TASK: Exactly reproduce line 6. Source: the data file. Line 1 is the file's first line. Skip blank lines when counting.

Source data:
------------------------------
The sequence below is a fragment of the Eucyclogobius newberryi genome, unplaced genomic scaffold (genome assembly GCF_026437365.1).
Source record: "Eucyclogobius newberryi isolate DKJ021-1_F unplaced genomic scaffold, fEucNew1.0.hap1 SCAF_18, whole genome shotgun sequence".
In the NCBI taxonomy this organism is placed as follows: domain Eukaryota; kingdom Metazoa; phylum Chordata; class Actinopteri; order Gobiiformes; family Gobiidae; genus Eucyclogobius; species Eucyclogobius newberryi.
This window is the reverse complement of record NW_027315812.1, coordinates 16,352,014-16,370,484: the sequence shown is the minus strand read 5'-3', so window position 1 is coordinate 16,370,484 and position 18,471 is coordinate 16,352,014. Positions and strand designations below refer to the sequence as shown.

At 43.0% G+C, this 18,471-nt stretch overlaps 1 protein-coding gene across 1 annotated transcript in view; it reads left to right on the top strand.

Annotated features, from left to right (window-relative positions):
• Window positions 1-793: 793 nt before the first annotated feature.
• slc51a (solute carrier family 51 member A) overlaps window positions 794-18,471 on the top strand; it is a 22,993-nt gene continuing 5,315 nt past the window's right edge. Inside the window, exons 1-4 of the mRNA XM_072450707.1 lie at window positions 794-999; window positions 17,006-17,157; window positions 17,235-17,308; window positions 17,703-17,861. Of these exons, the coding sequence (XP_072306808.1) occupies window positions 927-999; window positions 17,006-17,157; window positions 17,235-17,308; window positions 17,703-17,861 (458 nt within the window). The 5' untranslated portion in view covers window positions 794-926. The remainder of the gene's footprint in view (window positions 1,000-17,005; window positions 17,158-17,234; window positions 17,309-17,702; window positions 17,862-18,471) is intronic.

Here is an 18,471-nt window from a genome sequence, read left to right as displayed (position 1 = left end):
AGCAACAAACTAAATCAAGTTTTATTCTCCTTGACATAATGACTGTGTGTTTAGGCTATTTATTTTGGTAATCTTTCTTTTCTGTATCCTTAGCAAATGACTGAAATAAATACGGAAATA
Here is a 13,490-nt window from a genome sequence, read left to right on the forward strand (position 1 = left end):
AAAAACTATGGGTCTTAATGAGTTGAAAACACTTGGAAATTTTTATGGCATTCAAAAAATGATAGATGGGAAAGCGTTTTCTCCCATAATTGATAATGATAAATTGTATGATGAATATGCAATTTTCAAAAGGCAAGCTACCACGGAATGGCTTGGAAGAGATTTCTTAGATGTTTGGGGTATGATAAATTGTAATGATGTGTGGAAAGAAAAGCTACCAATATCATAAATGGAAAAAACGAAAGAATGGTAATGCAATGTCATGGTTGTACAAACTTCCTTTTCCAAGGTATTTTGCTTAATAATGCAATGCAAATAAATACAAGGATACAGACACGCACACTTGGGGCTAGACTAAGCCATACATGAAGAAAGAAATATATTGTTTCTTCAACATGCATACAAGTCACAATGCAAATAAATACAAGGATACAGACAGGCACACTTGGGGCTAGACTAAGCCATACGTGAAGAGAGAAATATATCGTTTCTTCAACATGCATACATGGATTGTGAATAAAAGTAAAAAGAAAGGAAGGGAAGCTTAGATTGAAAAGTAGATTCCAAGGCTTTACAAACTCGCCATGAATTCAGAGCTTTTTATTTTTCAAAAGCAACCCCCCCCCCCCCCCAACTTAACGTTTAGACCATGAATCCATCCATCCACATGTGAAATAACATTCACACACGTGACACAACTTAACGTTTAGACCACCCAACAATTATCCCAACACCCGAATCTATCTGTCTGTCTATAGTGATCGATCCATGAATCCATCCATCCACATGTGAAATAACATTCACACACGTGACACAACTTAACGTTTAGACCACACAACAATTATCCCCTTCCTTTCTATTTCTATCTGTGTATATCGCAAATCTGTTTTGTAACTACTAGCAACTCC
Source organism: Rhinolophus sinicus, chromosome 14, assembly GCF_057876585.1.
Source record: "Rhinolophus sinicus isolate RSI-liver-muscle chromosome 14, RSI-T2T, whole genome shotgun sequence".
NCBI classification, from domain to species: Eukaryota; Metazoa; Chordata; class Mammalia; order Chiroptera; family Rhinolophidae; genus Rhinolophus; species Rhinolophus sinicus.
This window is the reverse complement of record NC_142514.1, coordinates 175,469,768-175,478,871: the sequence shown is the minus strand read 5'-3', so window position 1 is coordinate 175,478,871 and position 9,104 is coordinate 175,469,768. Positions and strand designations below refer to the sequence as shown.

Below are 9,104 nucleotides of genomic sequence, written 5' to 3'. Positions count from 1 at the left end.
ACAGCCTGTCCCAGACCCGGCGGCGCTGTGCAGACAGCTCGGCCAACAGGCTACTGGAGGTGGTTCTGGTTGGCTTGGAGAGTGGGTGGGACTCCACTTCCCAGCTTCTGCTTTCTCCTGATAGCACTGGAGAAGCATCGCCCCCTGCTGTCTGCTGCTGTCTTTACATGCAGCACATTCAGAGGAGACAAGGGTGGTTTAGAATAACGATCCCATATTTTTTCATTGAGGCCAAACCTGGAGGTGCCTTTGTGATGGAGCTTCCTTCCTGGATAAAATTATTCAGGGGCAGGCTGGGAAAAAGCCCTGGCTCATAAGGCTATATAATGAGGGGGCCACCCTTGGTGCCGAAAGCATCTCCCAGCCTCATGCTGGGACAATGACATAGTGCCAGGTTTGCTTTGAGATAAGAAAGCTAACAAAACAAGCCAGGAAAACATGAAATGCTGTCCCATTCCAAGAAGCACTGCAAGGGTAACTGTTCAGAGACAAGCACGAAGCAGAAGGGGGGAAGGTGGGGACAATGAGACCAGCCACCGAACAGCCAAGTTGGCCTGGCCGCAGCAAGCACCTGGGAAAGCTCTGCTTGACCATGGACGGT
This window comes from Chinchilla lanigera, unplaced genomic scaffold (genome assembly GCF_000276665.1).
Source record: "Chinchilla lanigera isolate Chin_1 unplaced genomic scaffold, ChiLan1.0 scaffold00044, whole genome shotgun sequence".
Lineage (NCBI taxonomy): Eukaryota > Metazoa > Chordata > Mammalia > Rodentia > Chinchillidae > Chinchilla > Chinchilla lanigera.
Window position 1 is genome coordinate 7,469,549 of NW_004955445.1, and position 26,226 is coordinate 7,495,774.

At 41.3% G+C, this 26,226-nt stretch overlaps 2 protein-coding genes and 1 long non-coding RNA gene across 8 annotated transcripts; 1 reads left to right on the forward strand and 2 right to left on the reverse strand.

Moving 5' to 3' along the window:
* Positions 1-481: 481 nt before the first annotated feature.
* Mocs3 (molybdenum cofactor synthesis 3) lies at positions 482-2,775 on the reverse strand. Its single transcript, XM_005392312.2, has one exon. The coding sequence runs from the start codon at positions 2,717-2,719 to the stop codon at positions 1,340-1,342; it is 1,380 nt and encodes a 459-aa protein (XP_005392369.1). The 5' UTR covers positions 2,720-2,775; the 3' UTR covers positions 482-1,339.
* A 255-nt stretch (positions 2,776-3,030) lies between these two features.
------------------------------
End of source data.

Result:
Annotated features, from left to right (window-relative positions):